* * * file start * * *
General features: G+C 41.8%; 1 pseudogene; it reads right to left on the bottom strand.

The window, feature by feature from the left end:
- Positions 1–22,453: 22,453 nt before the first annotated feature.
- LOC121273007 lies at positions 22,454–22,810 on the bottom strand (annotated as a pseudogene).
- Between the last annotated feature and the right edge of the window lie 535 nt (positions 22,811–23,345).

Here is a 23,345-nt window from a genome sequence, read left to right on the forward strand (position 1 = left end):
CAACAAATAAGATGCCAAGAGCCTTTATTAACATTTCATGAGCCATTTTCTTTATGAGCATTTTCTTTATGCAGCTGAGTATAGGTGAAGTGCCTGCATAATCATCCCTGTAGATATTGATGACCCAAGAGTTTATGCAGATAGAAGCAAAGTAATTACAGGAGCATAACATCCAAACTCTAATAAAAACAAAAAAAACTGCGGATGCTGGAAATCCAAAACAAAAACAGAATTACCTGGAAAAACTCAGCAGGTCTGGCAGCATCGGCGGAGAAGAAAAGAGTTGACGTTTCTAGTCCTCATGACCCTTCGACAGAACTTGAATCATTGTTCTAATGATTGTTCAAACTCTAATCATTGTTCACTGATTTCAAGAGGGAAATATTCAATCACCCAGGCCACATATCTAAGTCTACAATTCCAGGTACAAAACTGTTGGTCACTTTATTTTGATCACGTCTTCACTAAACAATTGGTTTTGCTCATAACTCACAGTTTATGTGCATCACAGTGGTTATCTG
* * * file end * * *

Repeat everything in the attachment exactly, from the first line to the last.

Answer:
General features: G+C 41.8%; 1 pseudogene; it reads right to left on the bottom strand.

The window, feature by feature from the left end:
- Positions 1–22,453: 22,453 nt before the first annotated feature.
- LOC121273007 lies at positions 22,454–22,810 on the bottom strand (annotated as a pseudogene).
- Between the last annotated feature and the right edge of the window lie 535 nt (positions 22,811–23,345).

Here is a 23,345-nt window from a genome sequence, read left to right on the forward strand (position 1 = left end):
CAACAAATAAGATGCCAAGAGCCTTTATTAACATTTCATGAGCCATTTTCTTTATGAGCATTTTCTTTATGCAGCTGAGTATAGGTGAAGTGCCTGCATAATCATCCCTGTAGATATTGATGACCCAAGAGTTTATGCAGATAGAAGCAAAGTAATTACAGGAGCATAACATCCAAACTCTAATAAAAACAAAAAAAACTGCGGATGCTGGAAATCCAAAACAAAAACAGAATTACCTGGAAAAACTCAGCAGGTCTGGCAGCATCGGCGGAGAAGAAAAGAGTTGACGTTTCTAGTCCTCATGACCCTTCGACAGAACTTGAATCATTGTTCTAATGATTGTTCAAACTCTAATCATTGTTCACTGATTTCAAGAGGGAAATATTCAATCACCCAGGCCACATATCTAAGTCTACAATTCCAGGTACAAAACTGTTGGTCACTTTATTTTGATCACGTCTTCACTAAACAATTGGTTTTGCTCATAACTCACAGTTTATGTGCATCACAGTGGTTATCTG